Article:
One major downside of Poland is that outside of the brimming cities such as Wroclaw, Krakow, Gdynia and Gdansk in the North as well as the capital of Warsaw Poland’s smaller cities and the countryside have a very dull vibe to them. Leave the big cities and go to the countryside in Germany and you can go to Heidelberg, Jena and Weimar experiencing the heritage of people such as Goethe and Schiller.
To the contrary, small-town Poland is still getting subsidized by the EU. While you can be sure that each and every small town Rynek (marketplace) will shine from all the refurbishing the rest of small-town Poland may just look nothing like the larger cities do.
Welcome to the real deal. Nowhere else in the world is everyday life as well-orchestrated as in Germany. The amount of rip-offs, scams, violence, uncertainty and indifference finds its all-time low in Germany while at the same time reliability, consumer rights and privacy rights are at the highest international level.
Choose one of Germany’s most favorable 1+ million cities such as Hamburg or Berlin and you will experience the best of both worlds, namely the highes degree of livabilty together with an absolute low on stingyness, narrowmindedness and German anal-ness that you can encounter so frequently in Eastern Germany. Speaking of the great city in Germany’s far North, Hamburg has a lot to offer to the single man. Spending a night on famous nightlife area Reeperbahn will have you speechless with the abundance of nightclubs, bars and concerts and you may just end up having a drink at the very place where the Beatles started their career.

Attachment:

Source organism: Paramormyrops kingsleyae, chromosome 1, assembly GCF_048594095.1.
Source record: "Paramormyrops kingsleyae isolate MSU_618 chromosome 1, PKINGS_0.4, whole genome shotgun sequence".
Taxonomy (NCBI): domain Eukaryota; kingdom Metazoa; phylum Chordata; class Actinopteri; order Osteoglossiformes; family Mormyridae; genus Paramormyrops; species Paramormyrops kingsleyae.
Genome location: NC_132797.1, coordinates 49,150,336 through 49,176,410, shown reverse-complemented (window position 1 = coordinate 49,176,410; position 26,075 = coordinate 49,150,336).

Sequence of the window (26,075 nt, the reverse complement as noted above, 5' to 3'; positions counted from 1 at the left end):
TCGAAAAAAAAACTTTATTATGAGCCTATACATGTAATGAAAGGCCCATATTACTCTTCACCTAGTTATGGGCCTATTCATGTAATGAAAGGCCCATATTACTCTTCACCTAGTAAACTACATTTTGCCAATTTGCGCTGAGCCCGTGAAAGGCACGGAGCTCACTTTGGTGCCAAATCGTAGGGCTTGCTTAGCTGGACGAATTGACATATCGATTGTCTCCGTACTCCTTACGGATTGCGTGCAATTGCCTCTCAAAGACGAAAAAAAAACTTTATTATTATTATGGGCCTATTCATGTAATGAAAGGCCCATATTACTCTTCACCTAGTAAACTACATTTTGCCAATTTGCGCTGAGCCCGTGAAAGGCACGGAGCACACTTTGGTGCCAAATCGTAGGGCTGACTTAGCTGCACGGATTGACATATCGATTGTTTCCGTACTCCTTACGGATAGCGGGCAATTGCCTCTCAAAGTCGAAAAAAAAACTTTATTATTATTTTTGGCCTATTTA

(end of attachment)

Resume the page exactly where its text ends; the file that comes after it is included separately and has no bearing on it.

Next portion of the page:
And as Germany and Poland share a very similar geographical makeup where a nountainious South meets beaches in the North, you do not really miss out on any of the options that Poland has to offer.
Needless to say that since Germany still is the third strongest economy on the planet its business and employment opportunities and especially its salaries blow those in Poland right out the water. Poland may have the upper hand in terms of the cost of living, but if you are fine with spending just a bit more then living in Hamburg or Berlin offer you more options in terms of work, business, education, events, cuisine, culture and nightlife than Polish cities ever could.
Victory: Germany | Score 1:1
Let’s get down to the nitty-gritty and start off with a simple fact: Poland’s women are among the most feminine, most attractive and most easy-going females in the whole of Europe. This may sound like I am trying to sell you something, but the more you interact with Polish women, so I guarantee you, the more you will find this to be the truth.